McDonald calls for ‘compassionate’ approach to the past
The Sinn Fein leader said the party should acknowledge all suffering during the Northern Ireland conflict and provide a space to remember.
Sinn Fein’s leader has called for a “compassionate” approach to the past.
Mary Lou McDonald said the party should acknowledge all suffering during the Northern Ireland conflict and provide a space to remember.
The party president urged a duty of candour and acceptance of difference, and said reconciliation “sits above” the constitutional question surrounding the creation of a united Ireland.
Ms McDonald said: “We need a new conversation about the past, a focus on finding common ground, a compassionate approach to the past.
“All suffering is real and sincere – no one has a monopoly on suffering.”
“We now need an agreed process for reconciliation. A process to resolve the past, to live together in the present and to unlock the future” - @MaryLouMcDonald at tonight’s Civic Engagement in QUB pic.twitter.com/6QjlVFSm0I— Sinn Féin (@sinnfeinireland) February 18, 2019
She urged hard conversations, acceptance of difference and acknowledgement of change.
“To manage and resolve disagreements, to find our common humanity and shared values amongst the rubble of the past and conflicting hopes for the future.”
She said it was not a choice between reconciliation and a united Ireland.
“Reconciliation is central. Reconciliation is not a Trojan horse for unity. Reconciliation cannot be made wait for unity. Reconciliation sits above the constitutional question.”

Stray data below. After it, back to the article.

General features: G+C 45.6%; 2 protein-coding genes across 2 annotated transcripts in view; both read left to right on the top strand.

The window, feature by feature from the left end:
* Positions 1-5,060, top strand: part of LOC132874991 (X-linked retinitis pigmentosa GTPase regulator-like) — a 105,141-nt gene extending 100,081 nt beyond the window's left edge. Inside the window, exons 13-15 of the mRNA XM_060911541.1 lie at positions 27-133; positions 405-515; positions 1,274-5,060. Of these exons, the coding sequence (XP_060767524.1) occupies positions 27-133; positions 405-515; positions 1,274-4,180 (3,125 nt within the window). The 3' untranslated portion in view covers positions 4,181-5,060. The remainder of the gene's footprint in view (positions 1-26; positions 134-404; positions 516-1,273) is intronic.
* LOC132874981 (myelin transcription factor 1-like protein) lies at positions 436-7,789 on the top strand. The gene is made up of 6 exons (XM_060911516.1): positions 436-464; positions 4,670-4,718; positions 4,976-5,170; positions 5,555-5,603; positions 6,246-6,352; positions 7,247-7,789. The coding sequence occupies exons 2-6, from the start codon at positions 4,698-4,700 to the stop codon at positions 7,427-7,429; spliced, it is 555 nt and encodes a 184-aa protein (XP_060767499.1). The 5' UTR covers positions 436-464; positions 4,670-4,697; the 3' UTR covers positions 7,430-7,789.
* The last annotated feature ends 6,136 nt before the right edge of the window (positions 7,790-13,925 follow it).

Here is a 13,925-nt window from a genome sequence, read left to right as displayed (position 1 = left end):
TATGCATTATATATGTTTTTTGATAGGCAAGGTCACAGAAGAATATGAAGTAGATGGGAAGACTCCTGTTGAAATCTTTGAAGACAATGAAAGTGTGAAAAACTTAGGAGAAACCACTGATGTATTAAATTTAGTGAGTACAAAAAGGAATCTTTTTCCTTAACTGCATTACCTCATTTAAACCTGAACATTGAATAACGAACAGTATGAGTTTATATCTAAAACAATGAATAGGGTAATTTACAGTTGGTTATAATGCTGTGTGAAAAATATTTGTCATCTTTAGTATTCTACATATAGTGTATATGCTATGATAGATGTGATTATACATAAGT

She was addressing a civic unionist meeting at Queen’s University Belfast on Monday evening.
It is about remembering the dead, not celebrating conflict Mary Lou McDonald
“We have an agreed process to deal with the constitutional question. We now need an agreed process for reconciliation. A process to resolve the past, to live together in the present and to unlock the future.”
She referenced the suffering of relatives of republican dead and the death of Queen’s lecturer Edgar Graham at the hands of the IRA.
Mr Graham, a Belfast barrister and unionist politician, was shot dead in 1983 near the university.
Ms McDonald said: “I cannot undo that damage or that loss.
“I and my generation of republicans will work tirelessly to build a society in which no other parent is left without a child or a child left without a mammy or daddy. To work to promote peace and reconciliation, to acknowledge all suffering and provide a space to remember. A space for each to remember in their own way.
“It is about remembering the dead, not celebrating conflict.”
Former speaker of the Stormont Assembly Eileen Bell said Ms McDonald did not use the word “compromise” during her speech.
Since her retirement, the former Alliance Party deputy leader has focused on community work.
She added: “Unfortunately it is not over, in every community in the north of Ireland there are problems.”